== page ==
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Precession question

  1. Oct 2, 2009 #1
    Probably an easy one...

    So, I understand the idea of precession on a gyroscope: we've got the angular velocity vector, the angular momentum vector (same direction but times the inertia tensor), then a torque is applied => change in L in the direction of torque.

    I'm thinking of the example where you have the spinning bicycle wheel, with one end of the axle attached to a rope hanging from the ceiling (the axle is horizontal, the wheel vertical). The wheel, instead of falling down, stays upright and rotates around the rope. Let's say the L vector points away from the rope, and the torque vector (caused by the rope's offset from the wheel's center-of-gravity) points perpendicular to the rope and the L vector.

    So, as time passes, L moves along in the direction of torque. What I don't understand is, why does the center-of-gravity of the wheel move? It seems to me that since L is basically the axis of rotation, changing L should result in the axis becoming offset from the axle, with the effect that the wheel should start to have an increasingly wobbly spin - but this shouldn't necessarily cause the "body" (the wheel/axis) to move linearly.

    I'm guessing this has something to do with the end of the rope being somewhat fixed, but can somebody give me a more robust explanation?

  2. jcsd
  3. Oct 2, 2009 #2
    That's actually a good question. I think it has something to do with friction in the system. From what I understand the wheel/gyroscope wouldn't rotate in a frictionless environment.
  4. Oct 2, 2009 #3


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    Yeah, the evergreen of physics demonstrations. The lecturer has the bicycle wheel initially supported on both ends of the axle, allowing him to spin up the bicycle wheel, and then he removes support from one axle end.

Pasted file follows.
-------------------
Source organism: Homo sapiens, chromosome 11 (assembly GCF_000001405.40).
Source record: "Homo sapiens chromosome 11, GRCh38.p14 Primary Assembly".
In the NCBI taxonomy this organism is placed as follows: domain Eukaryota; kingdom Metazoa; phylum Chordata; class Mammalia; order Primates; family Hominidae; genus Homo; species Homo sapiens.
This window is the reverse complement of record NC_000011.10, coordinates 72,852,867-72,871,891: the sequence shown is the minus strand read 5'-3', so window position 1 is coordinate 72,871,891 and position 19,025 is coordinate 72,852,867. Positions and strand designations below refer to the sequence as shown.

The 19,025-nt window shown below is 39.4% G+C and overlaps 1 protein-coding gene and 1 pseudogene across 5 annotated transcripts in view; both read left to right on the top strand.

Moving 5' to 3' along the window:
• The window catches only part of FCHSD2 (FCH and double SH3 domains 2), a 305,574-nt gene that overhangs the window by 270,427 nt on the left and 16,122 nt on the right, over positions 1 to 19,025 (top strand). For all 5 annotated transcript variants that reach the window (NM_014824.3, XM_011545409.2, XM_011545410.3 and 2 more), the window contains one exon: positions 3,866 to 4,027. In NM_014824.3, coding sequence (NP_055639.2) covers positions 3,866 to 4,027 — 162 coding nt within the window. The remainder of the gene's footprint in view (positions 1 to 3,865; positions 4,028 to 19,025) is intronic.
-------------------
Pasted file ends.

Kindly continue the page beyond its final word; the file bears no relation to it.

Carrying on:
I will borrow some terms from aviation: pitch, roll and yaw. Here, 'yaw' is unambiguous; it's rotation around a vertical axis. (The direction of vertical is set up by gravity.) I will call the spinning of the wheel 'roll', leaving 'pitch' for turn perpendicular to the roll.

    What happens at the very instant that the lecturer removes support from one axle end?

    The very first thing that happens is that the spinning wheel pitches ever so slightly. The pitching gives rise to a torque at right angles to the pitching: the torque causes yawing motion. The energy to build up the yawing comes from the pitching.

    Now, the yawing itself gives rise to a torque just as much. So now there are two counteracting torques: the torque from gravity that tends to pitch the wheel down, and the torque from the yawing motion that tends to pitch the wheel up. Initally the yawing motion is not fast enough to completely counteract the torque from gravity. But very quickly the wheel has pitched enough, and then the torque from the yawing motion opposes torque from gravity precisely.

    In the demonstration of the spinning bicycle wheel the yawing motion is the factor that keeps the axle horizontal. (More precisely, the combination of fast spinning and slow yawing gives rise to the required up-pitching torque.)

    So what would happen if you would prevent any yaw? What if the wheel is free to roll and pitch, but barred from yawing? Then there is nothing to prevent the wheel from pitching down all the way.

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